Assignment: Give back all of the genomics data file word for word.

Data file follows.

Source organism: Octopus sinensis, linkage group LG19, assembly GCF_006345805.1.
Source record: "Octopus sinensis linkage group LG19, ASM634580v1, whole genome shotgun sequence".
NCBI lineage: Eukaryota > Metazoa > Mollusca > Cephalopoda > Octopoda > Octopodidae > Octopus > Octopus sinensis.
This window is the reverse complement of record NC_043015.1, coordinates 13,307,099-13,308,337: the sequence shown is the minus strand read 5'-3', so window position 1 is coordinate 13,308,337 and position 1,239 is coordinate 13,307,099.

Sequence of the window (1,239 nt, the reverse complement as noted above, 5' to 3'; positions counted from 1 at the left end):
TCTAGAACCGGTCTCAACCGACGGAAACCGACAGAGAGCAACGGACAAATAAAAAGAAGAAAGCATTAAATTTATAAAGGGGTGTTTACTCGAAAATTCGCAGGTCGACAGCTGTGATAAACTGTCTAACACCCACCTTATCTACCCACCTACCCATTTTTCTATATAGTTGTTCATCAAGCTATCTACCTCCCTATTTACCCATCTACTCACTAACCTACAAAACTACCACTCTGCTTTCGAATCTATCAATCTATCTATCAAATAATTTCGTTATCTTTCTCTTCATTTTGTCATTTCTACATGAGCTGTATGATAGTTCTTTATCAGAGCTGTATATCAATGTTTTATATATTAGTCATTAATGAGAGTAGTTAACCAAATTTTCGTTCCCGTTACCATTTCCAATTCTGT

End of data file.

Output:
Source organism: Octopus sinensis, linkage group LG19, assembly GCF_006345805.1.
Source record: "Octopus sinensis linkage group LG19, ASM634580v1, whole genome shotgun sequence".
NCBI lineage: Eukaryota > Metazoa > Mollusca > Cephalopoda > Octopoda > Octopodidae > Octopus > Octopus sinensis.
This window is the reverse complement of record NC_043015.1, coordinates 13,307,099-13,308,337: the sequence shown is the minus strand read 5'-3', so window position 1 is coordinate 13,308,337 and position 1,239 is coordinate 13,307,099.

Sequence of the window (1,239 nt, the reverse complement as noted above, 5' to 3'; positions counted from 1 at the left end):
TCTAGAACCGGTCTCAACCGACGGAAACCGACAGAGAGCAACGGACAAATAAAAAGAAGAAAGCATTAAATTTATAAAGGGGTGTTTACTCGAAAATTCGCAGGTCGACAGCTGTGATAAACTGTCTAACACCCACCTTATCTACCCACCTACCCATTTTTCTATATAGTTGTTCATCAAGCTATCTACCTCCCTATTTACCCATCTACTCACTAACCTACAAAACTACCACTCTGCTTTCGAATCTATCAATCTATCTATCAAATAATTTCGTTATCTTTCTCTTCATTTTGTCATTTCTACATGAGCTGTATGATAGTTCTTTATCAGAGCTGTATATCAATGTTTTATATATTAGTCATTAATGAGAGTAGTTAACCAAATTTTCGTTCCCGTTACCATTTCCAATTCTGT